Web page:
But what happens when there are connectivity or power issues? In Texas this happens quite a bit!

So my small staff of 6 team members all work remotely and in different states. They are provided with static IPs, MikroTik RB4011iGS+RM routers, and an HP Prodesk 600 mini to be tucked somewhere safe but always powered on. The machines have an i5-9500T CPU (6 cores) and 32GB of RAM. I use Veeam to make constant replications of two VMs to each of the six Prodesks. A Google App detects any downtime on the main site and in the case of an issue it reaches out to my third party DNS provider and reroutes each domain to the appropriate 'backup' site.

This has saved our butts so many times and the small machines do not make a dent in anyone's power bill. Since each VM is less than 100GB, the storage needs of each mini isn't a big deal.

I wanted to share one little tweak - I am paranoid about storage on the devices. Anything that gets written to the the sites while in 'failover' mode needs to get integrated back into the main server once it is brought back online. What happens if a 2.5" SSD or an NVMe drive has an issue? With constant replication syncs and web traffic hitting VMs hosting DBs, how much faith do I have in NAND? Well my solution is a RAID1 in the 2.5" bay.

I use these: 2.5" SATA III and USB 3.0 to Dual mSATA SSD Adapter with RAID support - SD-ADA40085

Yes, mSATA is a dead format, but they can be had in M.2 SATA as well. It isn't as fast as NVMe but they are fast enough and provide hardware RAID1 that is transparent to the OS (ESXi). On top of that there are LEDs that indicate issues such as drive failures and so popping the hood of the minis and verifying everything is in working order is just a monthly task for the staff. I am doing my best on a self-funded budget.

Hopefully this post is useful... or at the very least entertaining.
 
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newabc

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Jan 20, 2019
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startech.com brand also has dual m.2 sata/ngff adapter with raid 0/1 around $40-45 each.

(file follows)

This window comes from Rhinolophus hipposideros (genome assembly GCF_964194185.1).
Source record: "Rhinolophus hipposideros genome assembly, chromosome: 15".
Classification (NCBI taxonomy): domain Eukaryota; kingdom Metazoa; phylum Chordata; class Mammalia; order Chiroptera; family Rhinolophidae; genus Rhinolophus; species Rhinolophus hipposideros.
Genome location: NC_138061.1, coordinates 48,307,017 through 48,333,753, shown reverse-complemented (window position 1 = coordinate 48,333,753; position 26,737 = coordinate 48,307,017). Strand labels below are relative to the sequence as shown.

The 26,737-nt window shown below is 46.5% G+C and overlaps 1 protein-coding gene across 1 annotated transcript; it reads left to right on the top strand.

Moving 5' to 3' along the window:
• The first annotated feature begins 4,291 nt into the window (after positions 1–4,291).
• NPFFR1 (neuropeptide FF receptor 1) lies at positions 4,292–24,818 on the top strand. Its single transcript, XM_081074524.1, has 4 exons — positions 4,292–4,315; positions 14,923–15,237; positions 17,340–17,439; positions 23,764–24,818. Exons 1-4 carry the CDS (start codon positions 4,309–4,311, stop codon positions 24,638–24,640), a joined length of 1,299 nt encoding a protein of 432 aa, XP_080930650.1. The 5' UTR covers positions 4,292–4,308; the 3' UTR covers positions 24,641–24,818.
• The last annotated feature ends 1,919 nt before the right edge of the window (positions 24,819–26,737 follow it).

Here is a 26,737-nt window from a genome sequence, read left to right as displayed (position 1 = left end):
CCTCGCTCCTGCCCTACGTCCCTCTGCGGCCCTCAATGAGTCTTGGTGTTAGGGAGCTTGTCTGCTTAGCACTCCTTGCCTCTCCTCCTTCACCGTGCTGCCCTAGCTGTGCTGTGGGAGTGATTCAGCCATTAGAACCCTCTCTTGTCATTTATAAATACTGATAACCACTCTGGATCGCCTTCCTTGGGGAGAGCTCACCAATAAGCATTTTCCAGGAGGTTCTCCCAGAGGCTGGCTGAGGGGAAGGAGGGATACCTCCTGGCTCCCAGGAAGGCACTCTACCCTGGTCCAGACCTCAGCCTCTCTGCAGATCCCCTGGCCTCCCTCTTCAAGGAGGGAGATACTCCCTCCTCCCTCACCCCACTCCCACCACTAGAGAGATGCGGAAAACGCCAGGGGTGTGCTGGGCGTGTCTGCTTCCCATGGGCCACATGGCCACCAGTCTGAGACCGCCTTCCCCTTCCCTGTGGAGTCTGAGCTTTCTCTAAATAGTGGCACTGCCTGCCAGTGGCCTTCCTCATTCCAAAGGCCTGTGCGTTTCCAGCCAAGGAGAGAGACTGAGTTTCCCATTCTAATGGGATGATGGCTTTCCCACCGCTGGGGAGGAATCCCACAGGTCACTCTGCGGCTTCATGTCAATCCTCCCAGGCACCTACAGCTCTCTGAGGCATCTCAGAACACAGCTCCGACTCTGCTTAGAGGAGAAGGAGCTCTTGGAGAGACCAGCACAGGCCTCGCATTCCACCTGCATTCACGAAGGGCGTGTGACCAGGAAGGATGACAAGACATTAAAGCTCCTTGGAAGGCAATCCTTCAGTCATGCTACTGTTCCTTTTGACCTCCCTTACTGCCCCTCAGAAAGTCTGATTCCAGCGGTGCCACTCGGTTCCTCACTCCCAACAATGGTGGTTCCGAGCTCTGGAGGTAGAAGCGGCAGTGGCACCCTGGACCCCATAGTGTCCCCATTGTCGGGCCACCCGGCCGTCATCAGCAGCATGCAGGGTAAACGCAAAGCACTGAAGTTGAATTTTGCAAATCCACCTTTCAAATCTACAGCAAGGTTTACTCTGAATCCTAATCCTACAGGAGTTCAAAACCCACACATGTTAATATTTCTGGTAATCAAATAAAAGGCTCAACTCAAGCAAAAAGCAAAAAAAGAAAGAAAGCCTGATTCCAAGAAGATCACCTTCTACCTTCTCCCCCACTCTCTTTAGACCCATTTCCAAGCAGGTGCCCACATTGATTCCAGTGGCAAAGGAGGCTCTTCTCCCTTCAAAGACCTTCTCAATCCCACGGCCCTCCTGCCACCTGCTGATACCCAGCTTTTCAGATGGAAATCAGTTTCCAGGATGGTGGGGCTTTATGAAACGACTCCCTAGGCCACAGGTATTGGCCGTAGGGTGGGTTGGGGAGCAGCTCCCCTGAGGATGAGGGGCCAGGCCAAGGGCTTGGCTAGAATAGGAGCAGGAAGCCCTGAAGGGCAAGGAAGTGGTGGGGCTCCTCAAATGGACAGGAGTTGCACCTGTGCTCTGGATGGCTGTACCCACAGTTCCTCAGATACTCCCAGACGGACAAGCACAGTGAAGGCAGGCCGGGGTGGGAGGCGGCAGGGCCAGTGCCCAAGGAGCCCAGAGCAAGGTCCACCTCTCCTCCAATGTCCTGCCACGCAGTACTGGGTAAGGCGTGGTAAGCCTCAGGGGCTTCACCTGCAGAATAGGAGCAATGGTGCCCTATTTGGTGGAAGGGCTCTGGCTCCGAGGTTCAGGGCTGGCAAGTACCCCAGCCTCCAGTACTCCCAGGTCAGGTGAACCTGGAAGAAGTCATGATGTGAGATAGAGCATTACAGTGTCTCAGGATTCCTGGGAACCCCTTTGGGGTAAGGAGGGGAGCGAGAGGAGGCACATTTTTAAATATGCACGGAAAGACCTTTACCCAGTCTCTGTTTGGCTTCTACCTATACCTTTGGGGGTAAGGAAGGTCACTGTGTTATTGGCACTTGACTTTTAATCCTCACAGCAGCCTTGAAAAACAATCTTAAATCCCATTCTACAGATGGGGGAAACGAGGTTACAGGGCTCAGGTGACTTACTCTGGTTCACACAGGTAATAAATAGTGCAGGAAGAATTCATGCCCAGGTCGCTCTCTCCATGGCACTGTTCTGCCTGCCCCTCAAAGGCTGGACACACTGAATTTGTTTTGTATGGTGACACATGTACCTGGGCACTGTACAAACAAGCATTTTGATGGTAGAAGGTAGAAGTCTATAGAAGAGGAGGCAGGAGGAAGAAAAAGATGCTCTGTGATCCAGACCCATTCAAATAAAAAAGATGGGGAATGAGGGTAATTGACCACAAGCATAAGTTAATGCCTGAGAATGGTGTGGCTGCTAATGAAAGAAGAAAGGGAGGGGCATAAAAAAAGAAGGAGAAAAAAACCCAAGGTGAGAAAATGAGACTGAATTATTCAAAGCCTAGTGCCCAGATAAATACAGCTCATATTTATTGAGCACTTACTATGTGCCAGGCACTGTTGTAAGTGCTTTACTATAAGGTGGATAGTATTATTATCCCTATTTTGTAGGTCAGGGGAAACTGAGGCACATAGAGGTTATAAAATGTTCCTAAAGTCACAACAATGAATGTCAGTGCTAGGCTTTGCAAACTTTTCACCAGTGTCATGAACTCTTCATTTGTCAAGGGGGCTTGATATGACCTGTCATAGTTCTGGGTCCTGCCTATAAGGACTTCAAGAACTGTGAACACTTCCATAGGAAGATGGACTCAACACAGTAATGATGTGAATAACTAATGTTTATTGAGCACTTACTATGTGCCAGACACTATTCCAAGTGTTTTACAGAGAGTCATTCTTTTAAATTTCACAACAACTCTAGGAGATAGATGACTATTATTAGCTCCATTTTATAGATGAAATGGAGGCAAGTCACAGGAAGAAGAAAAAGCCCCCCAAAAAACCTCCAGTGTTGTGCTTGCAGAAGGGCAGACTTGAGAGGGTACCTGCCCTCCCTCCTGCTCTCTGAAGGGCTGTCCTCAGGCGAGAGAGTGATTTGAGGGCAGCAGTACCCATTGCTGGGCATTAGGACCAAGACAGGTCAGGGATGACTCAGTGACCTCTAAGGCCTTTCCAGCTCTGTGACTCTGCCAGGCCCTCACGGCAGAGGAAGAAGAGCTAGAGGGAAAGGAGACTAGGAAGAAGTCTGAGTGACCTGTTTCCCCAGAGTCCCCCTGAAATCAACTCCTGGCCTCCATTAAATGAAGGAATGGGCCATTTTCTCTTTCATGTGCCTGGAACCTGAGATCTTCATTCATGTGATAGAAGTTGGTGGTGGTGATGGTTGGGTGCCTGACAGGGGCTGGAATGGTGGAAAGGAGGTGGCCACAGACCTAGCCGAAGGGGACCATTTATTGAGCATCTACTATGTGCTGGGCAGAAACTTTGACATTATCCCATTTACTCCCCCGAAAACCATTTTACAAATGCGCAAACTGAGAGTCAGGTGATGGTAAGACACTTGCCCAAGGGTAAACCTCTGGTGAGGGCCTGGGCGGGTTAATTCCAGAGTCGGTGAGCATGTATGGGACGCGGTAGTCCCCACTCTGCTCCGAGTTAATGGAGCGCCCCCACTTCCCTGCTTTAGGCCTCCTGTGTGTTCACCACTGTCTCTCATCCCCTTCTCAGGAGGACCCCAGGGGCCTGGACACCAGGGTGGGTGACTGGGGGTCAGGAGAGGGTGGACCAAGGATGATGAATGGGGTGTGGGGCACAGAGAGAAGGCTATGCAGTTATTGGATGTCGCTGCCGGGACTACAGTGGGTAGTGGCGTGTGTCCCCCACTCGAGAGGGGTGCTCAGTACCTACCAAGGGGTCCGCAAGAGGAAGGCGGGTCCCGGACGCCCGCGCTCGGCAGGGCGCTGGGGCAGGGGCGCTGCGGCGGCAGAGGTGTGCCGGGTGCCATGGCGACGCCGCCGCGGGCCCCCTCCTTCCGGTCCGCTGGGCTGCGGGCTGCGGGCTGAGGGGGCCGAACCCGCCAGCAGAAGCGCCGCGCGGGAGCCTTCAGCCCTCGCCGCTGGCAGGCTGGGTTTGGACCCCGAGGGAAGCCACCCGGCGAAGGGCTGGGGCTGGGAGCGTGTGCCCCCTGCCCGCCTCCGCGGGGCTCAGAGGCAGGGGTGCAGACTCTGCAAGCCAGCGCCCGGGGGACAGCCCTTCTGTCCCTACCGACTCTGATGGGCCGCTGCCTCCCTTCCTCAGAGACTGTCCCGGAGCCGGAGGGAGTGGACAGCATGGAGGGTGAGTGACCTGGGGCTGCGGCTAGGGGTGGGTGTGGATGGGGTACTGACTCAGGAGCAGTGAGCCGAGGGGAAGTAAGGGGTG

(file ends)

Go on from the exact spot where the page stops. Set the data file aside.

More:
bort

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Jul 13, 2020
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startech.com brand also has dual m.2 sata or ngff adapter with raid 0/1 around $40-45 each.
I bought StarTech first but some of them don't have status LEDs and I thought the USB on the SYBA is something I might be able to use in the future. If there is a way to fashion a USB cable that can be routed to one of the Prodesk's external ports, I could make a "management" VM that would monitor the health of the drives and report back, thus removing a task from my staff.
 

newabc

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Jan 20, 2019
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I bought StarTech first but some of them don't have status LEDs and I thought the USB on the SYBA is something I might be able to use in the future. If there is a way to fashion a USB cable that can be routed to one of the Prodesk's external ports, I could make a "management" VM that would monitor the health of the drives and report back, thus removing a task from my staff.
yeah, status light is quite important for service providers.
 

tangofan

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May 28, 2020
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That i7 is probably ~10% faster than the i5-8500T but as a 65W v. 35W TDP CPU. The power bricks for these are usually ~65W so they are a different class of power consumption.
Late to this thread, but a question re. the 35W vs 65W TDP CPUs: Does the difference in power consumption only manifest itself, when the CPU is under load, or can I expect a 35W CPU also to have significantly lower idle power consumption vs a 65W CPU?

Background: Looking for a server to run Plex (among other things) and the server will likely be (near) idle most of the day, so low idle power consumption is important to me. But having some horsepower in reserve for higher load tasks would also be convenient.
 

PigLover

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In general, within the same processor family (e.g., Ix-9xxx), the idle draw will be quite similar regardless of CPU TDP. You can expect small increases for CPU models with more cores or larger cache but it won't be much. The major difference in power draw will be when running at load.
 

tangofan

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May 28, 2020
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Are there any models in this category that offer 2 NICs? I know that some of the firewall appliances like Protectli or Qotom do, but they seem to be spec'ed quite different from desktop mini PCs.